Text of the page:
December 26th, 2006
Medical Journal Spikes Article On Industry Ties of Kidney Group
By David Armstrong
Wall Street Journal
The New England Journal of Medicine last month published studies warning that aggressive efforts to treat anemia in kidney-disease patients with the drug erythropoietin, or EPO, as recommended by the National Kidney Foundation, appear to increase the risk of heart failure and the need for dialysis. But the medical journal spiked an opinion piece commissioned from one of its senior writers that was critical of the foundation’s reliance on multimillion-dollar donations from the companies that make such drugs.
The journal did run a less-critical editorial on the studies co-authored by Julie Ingelfinger, a nephrologist and deputy editor at the journal who is the immediate past president of the Massachusetts-based chapter of the National Kidney Foundation and a member of the state group’s medical advisory board. The editorial that ran made no mention of the foundation’s industry funding, and Dr. Ingelfinger’s relationship with the foundation wasn’t disclosed.
Meanwhile, the author of the spiked editorial, Dr. Robert Steinbrook, submitted it to one of the journal’s chief rivals, the British medical journal Lancet, which ran a version on its Web site on Nov. 17, a day after the New England Journal published its reports on the matter.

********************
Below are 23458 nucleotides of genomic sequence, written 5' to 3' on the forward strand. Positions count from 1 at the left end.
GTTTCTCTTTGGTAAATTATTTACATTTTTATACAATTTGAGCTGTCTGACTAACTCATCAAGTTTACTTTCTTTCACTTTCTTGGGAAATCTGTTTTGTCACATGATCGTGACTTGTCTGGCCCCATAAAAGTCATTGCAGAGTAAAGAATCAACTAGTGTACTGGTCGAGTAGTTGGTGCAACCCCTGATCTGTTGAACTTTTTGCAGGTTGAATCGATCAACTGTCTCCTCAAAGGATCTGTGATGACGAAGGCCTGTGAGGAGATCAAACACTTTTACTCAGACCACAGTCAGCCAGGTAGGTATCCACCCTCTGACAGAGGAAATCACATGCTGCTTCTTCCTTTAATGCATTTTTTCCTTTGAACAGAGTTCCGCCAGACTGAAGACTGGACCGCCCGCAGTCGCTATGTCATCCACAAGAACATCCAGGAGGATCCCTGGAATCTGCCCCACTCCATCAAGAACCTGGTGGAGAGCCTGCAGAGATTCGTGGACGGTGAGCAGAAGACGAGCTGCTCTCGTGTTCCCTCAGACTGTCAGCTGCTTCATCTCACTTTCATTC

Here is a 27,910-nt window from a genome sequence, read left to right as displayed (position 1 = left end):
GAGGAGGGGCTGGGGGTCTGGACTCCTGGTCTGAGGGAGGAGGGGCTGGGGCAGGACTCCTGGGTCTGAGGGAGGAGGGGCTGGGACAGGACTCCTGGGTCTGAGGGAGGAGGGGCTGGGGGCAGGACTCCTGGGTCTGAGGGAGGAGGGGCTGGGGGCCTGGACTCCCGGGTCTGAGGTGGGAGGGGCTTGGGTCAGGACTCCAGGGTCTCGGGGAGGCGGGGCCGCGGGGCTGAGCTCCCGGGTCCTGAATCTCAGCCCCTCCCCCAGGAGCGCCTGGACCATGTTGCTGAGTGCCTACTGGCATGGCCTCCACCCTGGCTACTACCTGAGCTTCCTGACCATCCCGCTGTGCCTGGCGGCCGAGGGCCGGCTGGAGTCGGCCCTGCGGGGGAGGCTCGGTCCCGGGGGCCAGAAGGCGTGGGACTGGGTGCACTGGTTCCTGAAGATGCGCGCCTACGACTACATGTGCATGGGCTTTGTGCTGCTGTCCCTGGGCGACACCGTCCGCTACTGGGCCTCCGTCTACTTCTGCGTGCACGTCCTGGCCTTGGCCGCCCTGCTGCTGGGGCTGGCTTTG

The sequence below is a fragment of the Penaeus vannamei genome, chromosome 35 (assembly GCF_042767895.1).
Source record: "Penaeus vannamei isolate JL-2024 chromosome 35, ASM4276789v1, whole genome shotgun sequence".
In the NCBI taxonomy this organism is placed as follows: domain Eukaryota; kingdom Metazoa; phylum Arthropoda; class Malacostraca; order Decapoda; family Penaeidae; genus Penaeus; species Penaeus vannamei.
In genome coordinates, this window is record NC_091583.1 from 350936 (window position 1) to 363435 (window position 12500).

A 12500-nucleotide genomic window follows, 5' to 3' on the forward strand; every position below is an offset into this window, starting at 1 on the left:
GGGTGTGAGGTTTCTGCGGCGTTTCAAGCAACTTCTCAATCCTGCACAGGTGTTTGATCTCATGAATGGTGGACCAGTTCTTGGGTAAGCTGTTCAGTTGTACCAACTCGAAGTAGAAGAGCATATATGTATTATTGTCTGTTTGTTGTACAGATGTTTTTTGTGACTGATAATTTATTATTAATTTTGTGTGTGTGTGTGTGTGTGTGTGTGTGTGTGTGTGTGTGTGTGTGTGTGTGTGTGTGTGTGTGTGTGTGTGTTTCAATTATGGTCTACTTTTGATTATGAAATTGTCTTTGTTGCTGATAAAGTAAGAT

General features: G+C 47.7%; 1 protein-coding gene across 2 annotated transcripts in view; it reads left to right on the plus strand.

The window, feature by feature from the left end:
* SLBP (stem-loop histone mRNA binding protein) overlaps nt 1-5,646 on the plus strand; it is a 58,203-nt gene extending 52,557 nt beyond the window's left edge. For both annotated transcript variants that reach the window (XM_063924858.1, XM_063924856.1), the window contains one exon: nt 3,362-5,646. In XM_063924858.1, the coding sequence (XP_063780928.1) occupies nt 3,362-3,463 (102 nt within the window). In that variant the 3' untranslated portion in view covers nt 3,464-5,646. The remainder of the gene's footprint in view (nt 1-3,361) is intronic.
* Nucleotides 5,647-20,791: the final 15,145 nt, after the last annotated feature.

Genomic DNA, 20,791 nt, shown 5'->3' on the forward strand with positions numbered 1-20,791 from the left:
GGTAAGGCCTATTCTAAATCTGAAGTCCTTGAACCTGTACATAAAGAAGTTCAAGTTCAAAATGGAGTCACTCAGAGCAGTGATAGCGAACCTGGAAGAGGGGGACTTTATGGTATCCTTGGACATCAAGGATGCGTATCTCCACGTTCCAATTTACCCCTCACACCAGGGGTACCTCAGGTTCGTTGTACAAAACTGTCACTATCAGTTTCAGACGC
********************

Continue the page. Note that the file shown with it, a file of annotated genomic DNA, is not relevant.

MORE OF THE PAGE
Dr. Steinbrook’s article said that the foundation’s guidelines have been questioned because of the group’s close relationship with the drug industry. The article also noted that in fiscal 2005, the foundation received more than half of its support from “corporate and organizational partners,” and, in the calendar-year 2005, it received $4.1 million from Amgen Inc. and $3.6 million from Johnson & Johnson’s Ortho Biotech, the current marketers of EPO in the U.S. Of the 18 members of the group that formulated the guidelines, two-thirds disclosed financial associations with Amgen or other EPO manufacturers or marketers, he noted.
Dr. Steinbrook commented that “given the billions of dollars at stake for the drug and dialysis, such guidance is likely to receive the broadest acceptance if developed without industry support and by experts without relevant financial associations.”
The editorial that was published in the New England Journal also expressed doubt about the kidney foundation guidelines—saying “these recommendations are not based on persuasive randomized, controlled trials”—but made no mention of the industry funding of the kidney foundation.